Mayport Boat Ramp - 7:30am
Rounding South Jetty with the rest of the "live baiters" 7:45am
On the beach 15' of water, 48 other boats, two throws of the cast net (8 footer) and filled the bait well with live Pogies, 8:00am
EEEEEERRRRRRRrrrrrrrrrrt, STOP, what do I see?
NO SURF! That's right folks. ZERO SURF!
we drifted into 4 foot of water, and we weren't in danger of pitch-poling, flipping over, and meeting a very ugly demise.
there was NO SURF!
This is totally un-called for. The Atlantic Ocean never ever looks like that place on the other side of the state called the "Gulf of Mexico". It was sooooooo calm I could have beached the boat, got out, walked over to the nearest bikini girl, did a selfie with her, walked back and got in the boat and drove away!
All I could think about was how nice it would have been to be casting a top water plug and pursuit of all those BIG Speckled Trout that live in the surf all summer long that no one but the Pier Trout Masters, get to catch, from their high and dry and comfortable perch! With all the Pogies around, there might have been some GATORS lurking.
With dreams of beach Trout danced in my head as I put the net away, we headed back towards the jetties, made what I call a long run up river. Where there wasn't a single breeze. The air was hot, humid and it was like fishing in the jungle. (Another reason I love fishing the jetties.....it's usually cooler than fishing in the river during the summer doldrums.)
The falling tide current was blasting as usual where we stopped. A ole Bull Red spot. And no one was around me. I liked that. 6 OUNCES, would barely hold a single little Pogie on the bottom in 33 feet of water. But I told my crew of Dave and Dane, that when that sinker lays like an old dog on the porch, the tide will be "go-time" for a Bull Redbass bite. aka: Large Jumbo Redfish for you non-Jax folks.
As usual we got knocked around by too many passing tug boats. Waked by "willy-inconsiderate weekender" who came way too close to us. And then it happened........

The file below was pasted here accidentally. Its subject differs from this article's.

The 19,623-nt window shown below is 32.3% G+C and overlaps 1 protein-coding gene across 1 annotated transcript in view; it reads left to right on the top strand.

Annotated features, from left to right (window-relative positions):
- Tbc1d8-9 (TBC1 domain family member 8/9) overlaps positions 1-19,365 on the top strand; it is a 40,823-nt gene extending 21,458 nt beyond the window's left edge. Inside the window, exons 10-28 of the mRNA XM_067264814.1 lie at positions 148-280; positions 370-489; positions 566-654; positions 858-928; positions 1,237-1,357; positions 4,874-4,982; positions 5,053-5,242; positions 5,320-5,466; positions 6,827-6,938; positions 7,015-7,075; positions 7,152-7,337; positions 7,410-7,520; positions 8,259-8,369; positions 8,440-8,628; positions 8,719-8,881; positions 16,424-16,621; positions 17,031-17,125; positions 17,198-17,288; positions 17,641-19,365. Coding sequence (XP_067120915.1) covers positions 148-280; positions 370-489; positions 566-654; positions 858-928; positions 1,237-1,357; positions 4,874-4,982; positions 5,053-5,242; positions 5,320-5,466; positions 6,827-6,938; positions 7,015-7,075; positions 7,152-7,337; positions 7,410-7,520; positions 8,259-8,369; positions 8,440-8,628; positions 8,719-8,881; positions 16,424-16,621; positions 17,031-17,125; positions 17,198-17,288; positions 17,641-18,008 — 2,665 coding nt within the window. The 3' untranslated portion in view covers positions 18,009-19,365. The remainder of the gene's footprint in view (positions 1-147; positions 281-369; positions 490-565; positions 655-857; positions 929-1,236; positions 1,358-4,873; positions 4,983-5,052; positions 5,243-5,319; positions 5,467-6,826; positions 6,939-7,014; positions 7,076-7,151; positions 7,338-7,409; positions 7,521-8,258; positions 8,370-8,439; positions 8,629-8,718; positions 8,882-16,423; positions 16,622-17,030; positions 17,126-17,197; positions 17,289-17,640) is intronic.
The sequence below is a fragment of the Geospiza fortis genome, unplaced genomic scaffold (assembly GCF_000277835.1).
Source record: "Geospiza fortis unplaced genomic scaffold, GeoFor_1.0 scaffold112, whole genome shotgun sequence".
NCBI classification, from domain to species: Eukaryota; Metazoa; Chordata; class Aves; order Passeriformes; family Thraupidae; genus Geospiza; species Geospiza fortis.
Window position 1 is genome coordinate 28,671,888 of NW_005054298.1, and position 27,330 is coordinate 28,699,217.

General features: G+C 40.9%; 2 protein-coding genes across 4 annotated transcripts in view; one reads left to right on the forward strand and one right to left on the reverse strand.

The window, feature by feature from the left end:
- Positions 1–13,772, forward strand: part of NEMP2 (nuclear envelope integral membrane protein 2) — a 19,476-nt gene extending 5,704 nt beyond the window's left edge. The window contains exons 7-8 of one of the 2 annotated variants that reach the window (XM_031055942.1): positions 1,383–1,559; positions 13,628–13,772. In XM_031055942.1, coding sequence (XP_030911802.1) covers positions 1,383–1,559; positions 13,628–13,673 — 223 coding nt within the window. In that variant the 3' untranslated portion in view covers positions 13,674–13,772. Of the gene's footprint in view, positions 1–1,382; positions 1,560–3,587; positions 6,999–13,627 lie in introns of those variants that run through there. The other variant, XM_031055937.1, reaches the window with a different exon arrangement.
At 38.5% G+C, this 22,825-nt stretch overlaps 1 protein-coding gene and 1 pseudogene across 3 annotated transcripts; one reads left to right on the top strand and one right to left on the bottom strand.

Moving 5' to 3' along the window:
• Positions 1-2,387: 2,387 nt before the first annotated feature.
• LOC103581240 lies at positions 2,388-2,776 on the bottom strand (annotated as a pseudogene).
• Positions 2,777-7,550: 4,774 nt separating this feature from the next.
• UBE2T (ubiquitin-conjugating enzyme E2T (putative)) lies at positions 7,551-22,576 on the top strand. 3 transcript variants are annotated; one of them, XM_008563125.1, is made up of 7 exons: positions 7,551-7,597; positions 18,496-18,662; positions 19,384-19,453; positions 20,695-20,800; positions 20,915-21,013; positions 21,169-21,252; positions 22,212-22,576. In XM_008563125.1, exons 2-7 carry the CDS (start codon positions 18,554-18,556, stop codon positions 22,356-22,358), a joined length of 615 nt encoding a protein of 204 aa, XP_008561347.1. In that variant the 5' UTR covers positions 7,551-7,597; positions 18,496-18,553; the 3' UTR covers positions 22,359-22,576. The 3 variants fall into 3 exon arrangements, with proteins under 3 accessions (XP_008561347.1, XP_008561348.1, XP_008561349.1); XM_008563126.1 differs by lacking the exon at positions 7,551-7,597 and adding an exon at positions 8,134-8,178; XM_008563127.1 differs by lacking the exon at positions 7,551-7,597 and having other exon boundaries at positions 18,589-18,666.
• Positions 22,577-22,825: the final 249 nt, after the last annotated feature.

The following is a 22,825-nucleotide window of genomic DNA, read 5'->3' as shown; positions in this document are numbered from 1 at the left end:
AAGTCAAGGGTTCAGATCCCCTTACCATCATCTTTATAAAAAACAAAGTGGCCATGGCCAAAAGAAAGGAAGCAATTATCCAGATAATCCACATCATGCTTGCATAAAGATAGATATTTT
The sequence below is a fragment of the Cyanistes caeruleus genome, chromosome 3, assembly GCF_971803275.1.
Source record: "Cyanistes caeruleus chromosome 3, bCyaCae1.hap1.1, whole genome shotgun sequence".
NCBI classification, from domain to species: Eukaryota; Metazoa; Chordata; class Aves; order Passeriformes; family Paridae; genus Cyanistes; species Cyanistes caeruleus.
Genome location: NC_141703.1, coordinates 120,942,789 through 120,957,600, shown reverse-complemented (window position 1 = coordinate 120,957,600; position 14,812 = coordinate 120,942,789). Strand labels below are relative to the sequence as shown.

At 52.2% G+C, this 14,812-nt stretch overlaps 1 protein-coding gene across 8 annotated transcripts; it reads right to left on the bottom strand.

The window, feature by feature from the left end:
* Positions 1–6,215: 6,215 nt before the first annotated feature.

The tide slowed!
And "DOUBLE HEADERS" ensued!
28-29 pounds they all were. Then, the bite quit as soon as it started, and the current went damn near slack. (stereo-typical)
t was hot, the boat was a mess of "Male Redfish happiness", so we ran back to the jetties.
Ahhhhhhhhh.......the cool breeze, The non stagnant air. What a joy!
We tried a Flounder spot with the live Pogies we had, but there really was no incoming tide yet. So we pulled stakes and headed to the inside end of the North and South Jetty, dropping Pogies on a controlled drift.......NADA!
By then it was 12:30pm and my crew was tired, wore out and needing a nap since they drove down from Georgia very early this morning. So we headed back to the dock.
As I bid farewell till next time, I cleaned up around the boat put everything away and was thinking.....
"will I ever see the Atlantic Ocean surf line fish'able ever again?"
Will I ever be able to catch a summer time surf Trout? I know they are out there all summer long. It's the one way of Trout fishing we Atlantic Coasters don't get to enjoy.......like the Gulf Coasters do.
(If you don't know this, the Gulf of Mexico is like a giant pond. Many days slick calm, and fishing the beach without any 4-6' waves crashing is common place.)
Some day, some day. I too, when I grow up will be a Gulf Coaster.....Trout catcher......some day.